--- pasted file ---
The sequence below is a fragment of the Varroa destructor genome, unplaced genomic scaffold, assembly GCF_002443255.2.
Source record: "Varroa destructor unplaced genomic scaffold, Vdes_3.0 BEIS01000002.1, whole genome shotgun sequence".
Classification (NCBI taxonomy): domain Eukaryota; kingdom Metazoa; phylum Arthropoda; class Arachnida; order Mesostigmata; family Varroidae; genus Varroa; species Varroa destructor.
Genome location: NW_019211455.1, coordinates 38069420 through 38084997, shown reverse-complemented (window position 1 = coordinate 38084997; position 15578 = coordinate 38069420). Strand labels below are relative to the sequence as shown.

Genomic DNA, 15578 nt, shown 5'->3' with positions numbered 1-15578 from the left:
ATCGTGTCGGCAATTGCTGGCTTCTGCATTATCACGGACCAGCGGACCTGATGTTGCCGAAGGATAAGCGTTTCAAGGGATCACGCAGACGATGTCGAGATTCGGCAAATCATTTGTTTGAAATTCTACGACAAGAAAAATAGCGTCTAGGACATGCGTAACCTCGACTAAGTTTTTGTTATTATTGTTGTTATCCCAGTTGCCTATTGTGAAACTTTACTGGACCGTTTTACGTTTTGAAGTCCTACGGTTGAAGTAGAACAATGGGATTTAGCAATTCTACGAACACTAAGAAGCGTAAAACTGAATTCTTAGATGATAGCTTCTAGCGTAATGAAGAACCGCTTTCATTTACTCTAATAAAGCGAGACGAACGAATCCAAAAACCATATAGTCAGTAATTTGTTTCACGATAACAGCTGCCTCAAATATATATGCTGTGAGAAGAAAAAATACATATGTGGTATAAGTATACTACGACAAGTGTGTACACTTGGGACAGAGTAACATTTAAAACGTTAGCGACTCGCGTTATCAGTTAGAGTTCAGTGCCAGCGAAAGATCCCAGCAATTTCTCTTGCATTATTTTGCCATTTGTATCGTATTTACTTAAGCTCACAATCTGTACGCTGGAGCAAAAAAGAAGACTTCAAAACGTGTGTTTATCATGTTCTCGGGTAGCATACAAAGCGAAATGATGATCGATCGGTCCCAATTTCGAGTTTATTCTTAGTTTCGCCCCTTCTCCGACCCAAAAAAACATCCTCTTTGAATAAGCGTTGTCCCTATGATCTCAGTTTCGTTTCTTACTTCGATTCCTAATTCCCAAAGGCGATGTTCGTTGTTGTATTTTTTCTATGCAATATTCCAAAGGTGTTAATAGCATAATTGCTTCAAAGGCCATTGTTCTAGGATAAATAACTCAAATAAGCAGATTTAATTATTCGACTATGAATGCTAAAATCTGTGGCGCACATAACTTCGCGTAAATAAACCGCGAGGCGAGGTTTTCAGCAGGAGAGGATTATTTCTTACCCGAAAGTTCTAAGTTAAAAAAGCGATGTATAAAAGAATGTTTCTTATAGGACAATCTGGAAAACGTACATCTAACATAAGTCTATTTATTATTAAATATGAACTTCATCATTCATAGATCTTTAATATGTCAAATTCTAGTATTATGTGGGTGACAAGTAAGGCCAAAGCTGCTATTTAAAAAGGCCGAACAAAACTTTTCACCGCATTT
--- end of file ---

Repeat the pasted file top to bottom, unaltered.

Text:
The sequence below is a fragment of the Varroa destructor genome, unplaced genomic scaffold, assembly GCF_002443255.2.
Source record: "Varroa destructor unplaced genomic scaffold, Vdes_3.0 BEIS01000002.1, whole genome shotgun sequence".
Classification (NCBI taxonomy): domain Eukaryota; kingdom Metazoa; phylum Arthropoda; class Arachnida; order Mesostigmata; family Varroidae; genus Varroa; species Varroa destructor.
Genome location: NW_019211455.1, coordinates 38069420 through 38084997, shown reverse-complemented (window position 1 = coordinate 38084997; position 15578 = coordinate 38069420). Strand labels below are relative to the sequence as shown.

Genomic DNA, 15578 nt, shown 5'->3' with positions numbered 1-15578 from the left:
ATCGTGTCGGCAATTGCTGGCTTCTGCATTATCACGGACCAGCGGACCTGATGTTGCCGAAGGATAAGCGTTTCAAGGGATCACGCAGACGATGTCGAGATTCGGCAAATCATTTGTTTGAAATTCTACGACAAGAAAAATAGCGTCTAGGACATGCGTAACCTCGACTAAGTTTTTGTTATTATTGTTGTTATCCCAGTTGCCTATTGTGAAACTTTACTGGACCGTTTTACGTTTTGAAGTCCTACGGTTGAAGTAGAACAATGGGATTTAGCAATTCTACGAACACTAAGAAGCGTAAAACTGAATTCTTAGATGATAGCTTCTAGCGTAATGAAGAACCGCTTTCATTTACTCTAATAAAGCGAGACGAACGAATCCAAAAACCATATAGTCAGTAATTTGTTTCACGATAACAGCTGCCTCAAATATATATGCTGTGAGAAGAAAAAATACATATGTGGTATAAGTATACTACGACAAGTGTGTACACTTGGGACAGAGTAACATTTAAAACGTTAGCGACTCGCGTTATCAGTTAGAGTTCAGTGCCAGCGAAAGATCCCAGCAATTTCTCTTGCATTATTTTGCCATTTGTATCGTATTTACTTAAGCTCACAATCTGTACGCTGGAGCAAAAAAGAAGACTTCAAAACGTGTGTTTATCATGTTCTCGGGTAGCATACAAAGCGAAATGATGATCGATCGGTCCCAATTTCGAGTTTATTCTTAGTTTCGCCCCTTCTCCGACCCAAAAAAACATCCTCTTTGAATAAGCGTTGTCCCTATGATCTCAGTTTCGTTTCTTACTTCGATTCCTAATTCCCAAAGGCGATGTTCGTTGTTGTATTTTTTCTATGCAATATTCCAAAGGTGTTAATAGCATAATTGCTTCAAAGGCCATTGTTCTAGGATAAATAACTCAAATAAGCAGATTTAATTATTCGACTATGAATGCTAAAATCTGTGGCGCACATAACTTCGCGTAAATAAACCGCGAGGCGAGGTTTTCAGCAGGAGAGGATTATTTCTTACCCGAAAGTTCTAAGTTAAAAAAGCGATGTATAAAAGAATGTTTCTTATAGGACAATCTGGAAAACGTACATCTAACATAAGTCTATTTATTATTAAATATGAACTTCATCATTCATAGATCTTTAATATGTCAAATTCTAGTATTATGTGGGTGACAAGTAAGGCCAAAGCTGCTATTTAAAAAGGCCGAACAAAACTTTTCACCGCATTT